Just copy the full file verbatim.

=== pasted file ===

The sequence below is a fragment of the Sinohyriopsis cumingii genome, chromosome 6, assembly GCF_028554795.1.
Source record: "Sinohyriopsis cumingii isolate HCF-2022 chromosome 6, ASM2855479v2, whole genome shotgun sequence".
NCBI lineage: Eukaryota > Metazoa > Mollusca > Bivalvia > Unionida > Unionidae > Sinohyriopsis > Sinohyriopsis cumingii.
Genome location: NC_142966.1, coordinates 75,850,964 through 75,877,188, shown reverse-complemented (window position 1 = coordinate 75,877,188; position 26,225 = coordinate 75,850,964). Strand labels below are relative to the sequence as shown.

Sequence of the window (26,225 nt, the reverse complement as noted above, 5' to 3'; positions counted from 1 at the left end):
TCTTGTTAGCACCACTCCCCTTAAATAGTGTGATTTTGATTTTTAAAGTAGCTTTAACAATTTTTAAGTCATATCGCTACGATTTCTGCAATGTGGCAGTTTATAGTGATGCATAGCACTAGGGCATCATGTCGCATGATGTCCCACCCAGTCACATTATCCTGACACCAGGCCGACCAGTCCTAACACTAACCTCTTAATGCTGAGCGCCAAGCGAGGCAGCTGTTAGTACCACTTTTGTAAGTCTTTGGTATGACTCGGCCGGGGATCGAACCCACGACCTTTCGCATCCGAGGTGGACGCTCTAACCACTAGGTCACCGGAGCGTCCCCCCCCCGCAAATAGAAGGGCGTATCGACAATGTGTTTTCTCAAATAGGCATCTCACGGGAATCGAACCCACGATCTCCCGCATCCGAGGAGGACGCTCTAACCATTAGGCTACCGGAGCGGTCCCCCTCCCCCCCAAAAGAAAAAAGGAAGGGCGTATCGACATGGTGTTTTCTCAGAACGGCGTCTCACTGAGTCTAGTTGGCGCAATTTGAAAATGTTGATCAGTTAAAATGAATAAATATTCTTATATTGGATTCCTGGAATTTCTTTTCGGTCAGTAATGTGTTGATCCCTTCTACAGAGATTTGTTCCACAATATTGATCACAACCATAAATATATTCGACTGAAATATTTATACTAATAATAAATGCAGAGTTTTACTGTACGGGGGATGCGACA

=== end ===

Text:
The sequence below is a fragment of the Sinohyriopsis cumingii genome, chromosome 6, assembly GCF_028554795.1.
Source record: "Sinohyriopsis cumingii isolate HCF-2022 chromosome 6, ASM2855479v2, whole genome shotgun sequence".
NCBI lineage: Eukaryota > Metazoa > Mollusca > Bivalvia > Unionida > Unionidae > Sinohyriopsis > Sinohyriopsis cumingii.
Genome location: NC_142966.1, coordinates 75,850,964 through 75,877,188, shown reverse-complemented (window position 1 = coordinate 75,877,188; position 26,225 = coordinate 75,850,964). Strand labels below are relative to the sequence as shown.

Sequence of the window (26,225 nt, the reverse complement as noted above, 5' to 3'; positions counted from 1 at the left end):
TCTTGTTAGCACCACTCCCCTTAAATAGTGTGATTTTGATTTTTAAAGTAGCTTTAACAATTTTTAAGTCATATCGCTACGATTTCTGCAATGTGGCAGTTTATAGTGATGCATAGCACTAGGGCATCATGTCGCATGATGTCCCACCCAGTCACATTATCCTGACACCAGGCCGACCAGTCCTAACACTAACCTCTTAATGCTGAGCGCCAAGCGAGGCAGCTGTTAGTACCACTTTTGTAAGTCTTTGGTATGACTCGGCCGGGGATCGAACCCACGACCTTTCGCATCCGAGGTGGACGCTCTAACCACTAGGTCACCGGAGCGTCCCCCCCCCGCAAATAGAAGGGCGTATCGACAATGTGTTTTCTCAAATAGGCATCTCACGGGAATCGAACCCACGATCTCCCGCATCCGAGGAGGACGCTCTAACCATTAGGCTACCGGAGCGGTCCCCCTCCCCCCCAAAAGAAAAAAGGAAGGGCGTATCGACATGGTGTTTTCTCAGAACGGCGTCTCACTGAGTCTAGTTGGCGCAATTTGAAAATGTTGATCAGTTAAAATGAATAAATATTCTTATATTGGATTCCTGGAATTTCTTTTCGGTCAGTAATGTGTTGATCCCTTCTACAGAGATTTGTTCCACAATATTGATCACAACCATAAATATATTCGACTGAAATATTTATACTAATAATAAATGCAGAGTTTTACTGTACGGGGGATGCGACA